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Proposed PFIC Regulations for Foreign Insurance Companies

On July 10, 2019, the IRS and Treasury issued proposed regulations that clarify when a foreign insurance company is a passive foreign investment company (PFIC).

PFICs Generally

A foreign corporation is a PFIC if 75% or more of its gross income consists of interest, dividends, capital gains, or certain other “passive” income, or if 50% or more of its assets produce passive income.  A U.S. taxpayer that holds PFIC stock generally is required to include in income, on a current basis, its proportionate share of the PFIC’s ordinary earnings and net capital gain, whether or not distributed.  By contrast, a U.S. taxpayer that holds stock in a non-PFIC foreign corporation generally is not taxed on the foreign corporation’s earnings until the foreign corporation distributes the earnings or the U.S. taxpayer sells the stock.  Accordingly, U.S. taxpayers typically would prefer a foreign corporation not to be a PFIC.

Insurance Company Hedge Funds

Historically, some foreign investment funds (which otherwise would be PFICs) have claimed an exception from the PFIC rules on the basis that they are engaged in an “active insurance” business.  Although the investment funds are organized as insurance companies under local law, their insurance activities have been small relative to their investment activities, and their portfolios have consisted of hedge funds or investments in which hedge funds typically invest. 

To curb this perceived abuse, the Tax Cuts and Jobs Act of 2017 amended the “active insurance” exception to treat a foreign insurance company as a PFIC unless (1) it is a “qualifying insurance corporation” and (2) its income is derived in the “active conduct of an insurance business.”

Very generally, a foreign insurance company is a qualifying insurance corporation only if (1) its insurance liabilities exceed 25% of the total assets reported on its applicable financial statements or (2) due to runoff- or ratings-related circumstances, it fails to meet the 25% test but meets an alternative test that requires its insurance liabilities to equal or exceed 10% of its total assets.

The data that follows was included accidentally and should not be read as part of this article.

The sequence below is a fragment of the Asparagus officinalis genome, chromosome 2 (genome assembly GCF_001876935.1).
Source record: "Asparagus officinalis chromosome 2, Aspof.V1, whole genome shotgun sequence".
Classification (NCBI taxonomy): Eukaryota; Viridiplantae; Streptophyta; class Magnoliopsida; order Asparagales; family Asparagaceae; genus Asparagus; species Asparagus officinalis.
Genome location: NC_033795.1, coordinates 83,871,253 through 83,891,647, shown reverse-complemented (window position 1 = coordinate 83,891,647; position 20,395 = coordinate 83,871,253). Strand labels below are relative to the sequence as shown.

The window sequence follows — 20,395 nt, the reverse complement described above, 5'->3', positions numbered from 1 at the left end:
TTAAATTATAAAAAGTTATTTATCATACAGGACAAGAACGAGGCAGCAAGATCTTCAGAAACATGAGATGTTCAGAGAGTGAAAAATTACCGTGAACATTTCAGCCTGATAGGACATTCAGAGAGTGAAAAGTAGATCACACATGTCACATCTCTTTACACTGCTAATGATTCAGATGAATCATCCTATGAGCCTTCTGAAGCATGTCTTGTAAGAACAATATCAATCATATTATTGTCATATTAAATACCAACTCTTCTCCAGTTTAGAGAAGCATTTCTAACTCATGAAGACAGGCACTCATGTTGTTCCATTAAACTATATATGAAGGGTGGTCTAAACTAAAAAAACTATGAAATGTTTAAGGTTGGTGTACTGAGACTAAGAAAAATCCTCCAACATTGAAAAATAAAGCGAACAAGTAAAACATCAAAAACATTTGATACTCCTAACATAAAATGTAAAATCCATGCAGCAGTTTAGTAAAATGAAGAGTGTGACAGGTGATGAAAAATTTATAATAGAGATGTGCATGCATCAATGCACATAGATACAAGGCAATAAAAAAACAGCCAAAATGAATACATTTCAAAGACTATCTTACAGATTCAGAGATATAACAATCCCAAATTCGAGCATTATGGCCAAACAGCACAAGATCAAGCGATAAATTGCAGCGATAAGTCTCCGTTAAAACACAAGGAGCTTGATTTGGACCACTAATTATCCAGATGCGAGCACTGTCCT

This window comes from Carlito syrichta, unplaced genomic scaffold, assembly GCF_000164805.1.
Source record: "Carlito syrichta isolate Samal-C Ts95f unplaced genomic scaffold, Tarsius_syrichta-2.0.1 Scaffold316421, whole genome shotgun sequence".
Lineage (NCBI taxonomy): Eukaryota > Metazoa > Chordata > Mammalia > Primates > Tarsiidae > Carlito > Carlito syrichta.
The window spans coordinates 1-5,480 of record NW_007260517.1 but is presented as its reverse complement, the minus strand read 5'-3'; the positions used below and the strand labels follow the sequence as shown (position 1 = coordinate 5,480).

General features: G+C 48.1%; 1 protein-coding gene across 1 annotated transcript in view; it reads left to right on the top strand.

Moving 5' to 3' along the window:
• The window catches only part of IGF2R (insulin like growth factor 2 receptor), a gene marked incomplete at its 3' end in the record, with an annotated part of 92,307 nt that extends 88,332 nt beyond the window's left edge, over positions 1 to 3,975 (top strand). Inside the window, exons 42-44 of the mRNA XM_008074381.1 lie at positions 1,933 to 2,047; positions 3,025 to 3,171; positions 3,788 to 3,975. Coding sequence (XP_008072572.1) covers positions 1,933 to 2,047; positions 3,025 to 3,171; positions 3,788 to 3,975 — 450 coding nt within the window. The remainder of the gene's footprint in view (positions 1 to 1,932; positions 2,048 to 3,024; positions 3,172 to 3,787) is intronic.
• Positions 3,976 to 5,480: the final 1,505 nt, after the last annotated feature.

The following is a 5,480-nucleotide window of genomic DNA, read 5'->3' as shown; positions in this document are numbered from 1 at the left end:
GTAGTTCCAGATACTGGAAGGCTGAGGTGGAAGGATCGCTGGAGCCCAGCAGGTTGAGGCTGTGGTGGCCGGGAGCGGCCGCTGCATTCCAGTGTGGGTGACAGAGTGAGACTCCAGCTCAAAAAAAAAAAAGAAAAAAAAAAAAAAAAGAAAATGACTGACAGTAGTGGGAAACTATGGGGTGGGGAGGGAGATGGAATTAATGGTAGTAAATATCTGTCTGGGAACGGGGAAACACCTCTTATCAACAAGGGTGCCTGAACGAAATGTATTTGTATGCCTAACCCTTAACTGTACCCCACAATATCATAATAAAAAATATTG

The tax code does not define “active conduct of an insurance business.”

Proposed Regulations

Under the proposed regulations, whether a company is in the “active conduct of an insurance business” is based on all facts and circumstances.  However, the company’s officers and employees, or the officers or employees of another entity in the company’s “control group,” must carry out substantial managerial and operational activity.  Moreover, the company’s compensation expenses for the managerial and operational activity related to the production or acquisition of premiums and investment income on assets held to meet its insurance obligations generally must be at least 50% of all of its expenses related to the production or acquisition of premiums and investment income on assets held to meet its insurance obligations.

The company’s control group generally includes entities (1) more than 50% of whose vote and value the company directly or indirectly owns or (2) more than 80% of whose vote and value a common parent directly or indirectly owns.  In each case, the company must exercise regular oversight and supervision over the service providers and pay their compensation or reimburse the service-providing entity for the compensation.

The proposed regulations will not become effective until finalized; however, taxpayers may generally choose to rely on them for taxable years beginning after December 31, 2017, so long as the taxpayers apply the rules consistently.

Key Contacts

Adam Blakemore
T. +44 (0) 20 7170 8697

Linda Z. Swartz
T. +1 212 504 6062

Jon Brose
T. +1 212 504 6376

Andrew Carlon
T. +1 212 504 6378

Mark P. Howe
T. +1 202 862 2236

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